- Slowing down to allow drivers in my lane as soon as their blinker went on, or waving drivers to go first through a four-way stop
Here are the things I stopped doing:
- Getting frustrated with long lines and huffing and puffing in exasperation while the line moved
- Using my car horn to communicate my annoyance to another driver
- Being brusque with service providers
- Getting wildly irritated when faced with traffic
As my health improved, I started working part-time as an executive coach and trainer, and as my professional identify resurfaced, I started feeling the tug of making every minute count again. That tug sometimes led me back to my self-centered world, where small acts of kindness felt like a burden. As I fought the tug, I realized that being kind and making every minute count need not be mutually exclusive. My energies don’t always have to be channeled to the immediate task at hand – being kind reflects time spent wisely.
Transitioning from a world in which I believed everyone should value my time as much as I did, to a world in which I valued anyone with whom I interacted, was eye-opening and enlightening. Recognizing how self-centered and self-absorbed my behaviors were was embarrassing and humbling. While the purpose of being kind was to make other people happy, I realized being kind to others also made me happy. Indeed, I learned from a recent study that when people make a conscious effort to be kind, their happiness increases.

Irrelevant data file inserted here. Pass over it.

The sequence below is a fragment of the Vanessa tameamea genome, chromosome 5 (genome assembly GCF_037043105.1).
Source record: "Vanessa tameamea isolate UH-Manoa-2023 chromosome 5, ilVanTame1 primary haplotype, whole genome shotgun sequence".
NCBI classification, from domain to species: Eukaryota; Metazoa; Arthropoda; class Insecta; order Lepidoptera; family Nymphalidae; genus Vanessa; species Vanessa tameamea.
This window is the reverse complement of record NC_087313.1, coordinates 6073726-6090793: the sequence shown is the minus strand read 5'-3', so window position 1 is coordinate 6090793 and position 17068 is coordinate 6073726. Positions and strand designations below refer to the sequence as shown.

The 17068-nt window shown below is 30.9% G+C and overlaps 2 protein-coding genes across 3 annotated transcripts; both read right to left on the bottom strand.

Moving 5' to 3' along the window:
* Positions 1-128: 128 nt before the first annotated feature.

So while I lost some (OK, a lot) of my physical capacity, I gained a mindset that made me happier. Lyme fortified my conviction to matter to the world, even in just some small way, to find creative ways to have a purpose beyond myself and my family, and to be a more compassionate and kind person. And while I may not have won the battle against lyme, I finally feel like a winner.
A note to those with chronic lyme disease: Having lyme truly sucks (to put it mildly), and this article is not meant to diminish the negative, life-altering effects of this disease. We all experience chronic lyme differently, and we all know the emotional pain of being judged for how we manage it. This article relays my personal story only; it is not written with any intention of telling chronic lyme sufferers what to feel or how to act. Our battles with lyme have some similarities in symptoms, but each of our experiences is unique. If this article helps you in some way – great, but if it does not resonate – no judgment. I completely respect everyone’s lyme journey and have only the very best wishes that you find a level of health and happiness that makes you feel that you matter. Because you do matter, and you always will.